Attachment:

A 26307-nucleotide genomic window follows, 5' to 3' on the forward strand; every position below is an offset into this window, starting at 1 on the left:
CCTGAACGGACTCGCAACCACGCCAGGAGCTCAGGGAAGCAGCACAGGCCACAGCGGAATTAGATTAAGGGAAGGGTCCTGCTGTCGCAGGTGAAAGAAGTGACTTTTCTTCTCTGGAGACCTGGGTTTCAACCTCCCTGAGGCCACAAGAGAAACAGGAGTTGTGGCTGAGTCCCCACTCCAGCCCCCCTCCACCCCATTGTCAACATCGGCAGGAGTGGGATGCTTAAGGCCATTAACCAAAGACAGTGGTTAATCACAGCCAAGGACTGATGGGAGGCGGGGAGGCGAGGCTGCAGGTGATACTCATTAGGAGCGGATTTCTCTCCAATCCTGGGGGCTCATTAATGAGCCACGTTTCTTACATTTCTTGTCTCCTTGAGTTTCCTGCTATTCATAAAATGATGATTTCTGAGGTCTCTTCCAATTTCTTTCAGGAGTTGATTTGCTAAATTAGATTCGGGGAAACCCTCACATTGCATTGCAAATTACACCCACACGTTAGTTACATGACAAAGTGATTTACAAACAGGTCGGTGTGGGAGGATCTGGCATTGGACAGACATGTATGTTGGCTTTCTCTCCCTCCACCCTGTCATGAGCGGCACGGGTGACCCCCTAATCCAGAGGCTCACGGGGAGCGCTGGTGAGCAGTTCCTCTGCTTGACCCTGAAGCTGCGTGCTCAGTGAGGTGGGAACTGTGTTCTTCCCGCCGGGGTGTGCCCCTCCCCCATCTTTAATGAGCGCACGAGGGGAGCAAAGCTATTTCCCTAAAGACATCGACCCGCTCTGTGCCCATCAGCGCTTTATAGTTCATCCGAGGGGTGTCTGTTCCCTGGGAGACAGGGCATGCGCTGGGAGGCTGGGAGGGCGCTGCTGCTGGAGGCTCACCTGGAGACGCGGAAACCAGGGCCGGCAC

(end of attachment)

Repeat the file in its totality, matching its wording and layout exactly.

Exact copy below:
A 26307-nucleotide genomic window follows, 5' to 3' on the forward strand; every position below is an offset into this window, starting at 1 on the left:
CCTGAACGGACTCGCAACCACGCCAGGAGCTCAGGGAAGCAGCACAGGCCACAGCGGAATTAGATTAAGGGAAGGGTCCTGCTGTCGCAGGTGAAAGAAGTGACTTTTCTTCTCTGGAGACCTGGGTTTCAACCTCCCTGAGGCCACAAGAGAAACAGGAGTTGTGGCTGAGTCCCCACTCCAGCCCCCCTCCACCCCATTGTCAACATCGGCAGGAGTGGGATGCTTAAGGCCATTAACCAAAGACAGTGGTTAATCACAGCCAAGGACTGATGGGAGGCGGGGAGGCGAGGCTGCAGGTGATACTCATTAGGAGCGGATTTCTCTCCAATCCTGGGGGCTCATTAATGAGCCACGTTTCTTACATTTCTTGTCTCCTTGAGTTTCCTGCTATTCATAAAATGATGATTTCTGAGGTCTCTTCCAATTTCTTTCAGGAGTTGATTTGCTAAATTAGATTCGGGGAAACCCTCACATTGCATTGCAAATTACACCCACACGTTAGTTACATGACAAAGTGATTTACAAACAGGTCGGTGTGGGAGGATCTGGCATTGGACAGACATGTATGTTGGCTTTCTCTCCCTCCACCCTGTCATGAGCGGCACGGGTGACCCCCTAATCCAGAGGCTCACGGGGAGCGCTGGTGAGCAGTTCCTCTGCTTGACCCTGAAGCTGCGTGCTCAGTGAGGTGGGAACTGTGTTCTTCCCGCCGGGGTGTGCCCCTCCCCCATCTTTAATGAGCGCACGAGGGGAGCAAAGCTATTTCCCTAAAGACATCGACCCGCTCTGTGCCCATCAGCGCTTTATAGTTCATCCGAGGGGTGTCTGTTCCCTGGGAGACAGGGCATGCGCTGGGAGGCTGGGAGGGCGCTGCTGCTGGAGGCTCACCTGGAGACGCGGAAACCAGGGCCGGCAC